Infinite Campus is set up to properly adjust the weighting of nine weeks grades in the event that no exam grade is entered. Each nine-week grade will count as 25 percent of the yearly average for grades 3-8 or 50 percent of the semester average for high school courses.
As a result of this the following will apply:
No grade will go in the TCAP column in ES (3-4) and MS (5-8)
For the following HS or HS for Credit that take an EOC course there will be NO EXAM grade at all.

The grade for these semester classes will calculate 50/50:
English I, II, and III
Algebra I, Algebra II, and Geometry
Integrated Math IB and Integrated Math IIB
US History
Biology

Once again, the state’s testing regime is creating chaos. In some districts, the scores may end up counting in student grades — resulting in delayed report cards. Other districts (like MNPS) will simply not factor the test scores into student grades.

Imagine studying for an exam, being prepared, and doing well — knowing your performance is a significant factor in your final grade. Then, being told that the people who mandate the test simply won’t get it back in time. That’s the level of consideration being shown to our students.

This marks the second year of problems with TNReady and the fourth consecutive year of testing trouble wreaking havoc on students and teachers.

Oh, and then there’s the matter of what these tests really tell us:

An analysis of TCAP performance over time indicates that those school systems with consistently high levels of poverty tend to have consistently low scores on TCAP. Likewise, those systems with the least amount of poverty tend to have consistently higher scores on TCAP.

Of course, while the scores may or may not count in student grades (depending on district), they WILL be factored into teacher evaluations this year. This despite the fact they won’t provide any valid information.

TNReady will be ready. Maybe. Someday.

For more on education politics and policy in Tennessee, follow @TNEdReport


 

Definitely Not Ready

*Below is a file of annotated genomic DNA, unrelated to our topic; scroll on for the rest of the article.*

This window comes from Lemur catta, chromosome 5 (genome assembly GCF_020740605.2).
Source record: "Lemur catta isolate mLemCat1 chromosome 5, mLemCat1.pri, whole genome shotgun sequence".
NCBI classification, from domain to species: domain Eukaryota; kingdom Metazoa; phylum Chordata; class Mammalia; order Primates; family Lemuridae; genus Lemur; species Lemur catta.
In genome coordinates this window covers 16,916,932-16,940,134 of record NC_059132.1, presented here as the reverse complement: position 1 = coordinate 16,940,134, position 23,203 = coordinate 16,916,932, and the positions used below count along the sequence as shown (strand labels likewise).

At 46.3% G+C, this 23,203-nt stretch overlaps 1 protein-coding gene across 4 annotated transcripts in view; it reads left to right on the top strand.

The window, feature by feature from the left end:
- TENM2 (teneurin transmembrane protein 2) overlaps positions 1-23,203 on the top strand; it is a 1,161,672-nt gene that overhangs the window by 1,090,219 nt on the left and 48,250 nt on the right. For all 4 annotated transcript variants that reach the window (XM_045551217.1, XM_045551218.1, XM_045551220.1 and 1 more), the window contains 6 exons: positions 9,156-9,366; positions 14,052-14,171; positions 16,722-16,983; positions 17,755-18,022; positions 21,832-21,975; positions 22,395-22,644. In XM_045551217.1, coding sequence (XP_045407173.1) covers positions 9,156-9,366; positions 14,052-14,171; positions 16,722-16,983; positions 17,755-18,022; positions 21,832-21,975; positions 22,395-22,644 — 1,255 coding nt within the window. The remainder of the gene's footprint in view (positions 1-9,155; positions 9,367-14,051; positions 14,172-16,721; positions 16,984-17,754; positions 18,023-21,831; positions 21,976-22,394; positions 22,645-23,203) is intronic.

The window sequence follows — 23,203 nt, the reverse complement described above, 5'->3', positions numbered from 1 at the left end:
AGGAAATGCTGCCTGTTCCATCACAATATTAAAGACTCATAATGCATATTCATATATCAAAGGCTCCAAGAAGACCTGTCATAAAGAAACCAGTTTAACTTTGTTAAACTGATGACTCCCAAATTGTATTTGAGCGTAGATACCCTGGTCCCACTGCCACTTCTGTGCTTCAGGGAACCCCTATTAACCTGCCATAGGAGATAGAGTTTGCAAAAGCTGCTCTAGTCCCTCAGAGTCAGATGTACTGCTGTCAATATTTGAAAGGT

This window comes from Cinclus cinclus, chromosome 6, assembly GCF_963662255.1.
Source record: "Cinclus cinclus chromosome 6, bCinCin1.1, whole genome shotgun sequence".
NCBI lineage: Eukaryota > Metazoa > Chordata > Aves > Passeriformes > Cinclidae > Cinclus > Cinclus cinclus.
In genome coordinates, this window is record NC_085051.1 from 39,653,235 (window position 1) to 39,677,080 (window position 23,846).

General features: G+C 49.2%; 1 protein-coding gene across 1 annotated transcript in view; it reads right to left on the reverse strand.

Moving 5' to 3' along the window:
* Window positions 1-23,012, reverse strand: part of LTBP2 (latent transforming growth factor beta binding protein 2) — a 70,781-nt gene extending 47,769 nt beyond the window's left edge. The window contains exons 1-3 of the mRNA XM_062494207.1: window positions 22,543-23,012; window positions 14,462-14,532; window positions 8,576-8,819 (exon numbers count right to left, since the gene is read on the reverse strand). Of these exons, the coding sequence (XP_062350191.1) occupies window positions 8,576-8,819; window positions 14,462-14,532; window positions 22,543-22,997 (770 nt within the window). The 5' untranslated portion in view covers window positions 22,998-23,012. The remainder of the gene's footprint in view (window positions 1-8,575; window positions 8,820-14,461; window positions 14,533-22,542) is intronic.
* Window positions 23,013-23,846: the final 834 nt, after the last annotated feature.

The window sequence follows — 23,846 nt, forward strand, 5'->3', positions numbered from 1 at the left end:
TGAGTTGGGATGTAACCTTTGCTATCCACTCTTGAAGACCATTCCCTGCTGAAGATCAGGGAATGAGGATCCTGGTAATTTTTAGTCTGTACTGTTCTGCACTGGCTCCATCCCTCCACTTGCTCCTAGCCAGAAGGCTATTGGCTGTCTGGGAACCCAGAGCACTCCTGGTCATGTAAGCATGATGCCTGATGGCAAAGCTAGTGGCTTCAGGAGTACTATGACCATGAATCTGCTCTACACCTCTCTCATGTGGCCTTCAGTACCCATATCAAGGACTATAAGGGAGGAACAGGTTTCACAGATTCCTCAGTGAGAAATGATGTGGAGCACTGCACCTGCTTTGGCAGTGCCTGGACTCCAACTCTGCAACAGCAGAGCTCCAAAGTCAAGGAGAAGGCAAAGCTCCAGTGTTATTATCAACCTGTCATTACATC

Last year, I wrote about how Tennessee students, teachers, and parents have come to expect that there will be issues with state tests and timely distribution of results. Last year was the biggest testing disaster in recent memory, but it seems there are problems popping up again this year.

Williamson County Schools recently posted this message about TNReady results and report cards:

The State Department of Education has notified the district that results from this spring’s TNReady testing will be delayed so grades cannot be calculated by the timeline established. The district is in the planning stages of determining how to proceed.

“We are disappointed in this delay,” said Superintendent Dr. Mike Looney. “The school district is preparing an action plan so we can accurately communicate to parents how their student performed during the 2016-17 school year.”

This marks the fourth consecutive year the state has not been able to produce testing results as promised.

Interestingly, earlier this week, Commissioner of Education Candice McQueen declared TNReady a “success.”

Here’s what Chalkbeat reported:

Testing results won’t be in for months, but Education Commissioner Candice McQueen is giving this year’s TNReady run an A-plus.

TNReady’s second year — and first full year for grades 3-8 — was a success on both paper and online, McQueen told education stakeholders in an email on Monday.

While the administration of the test may have been uneventful, the release of scores is proving problematic. I wrote in December about the State Board of Education getting involved late in the game on whether and how much TNReady scores should count in student grades.

Now, with a delay in scores being released, local school boards will have to decide what to do with the results. Will they hold report cards until quick scores can be reported OR will they release report cards with grades that don’t include TNReady scores?

In either case, we’re now on year four of testing trouble in Tennessee. Will next year continue the cycle?

For more on education politics and policy in Tennessee, follow @TNEdReport


 

Conflict Call

The Tennessee State Board of Education meets on Thursday, December 15th via conference call to discuss the A-F school grading system and to take action on high school policy, specifically as it relates to grading.

The high school policy includes a proposed change to the way End of Course tests are factored in to student grades — which is pretty important, since the semester is ending very soon and high school students on block schedules will be finishing courses in the next few days.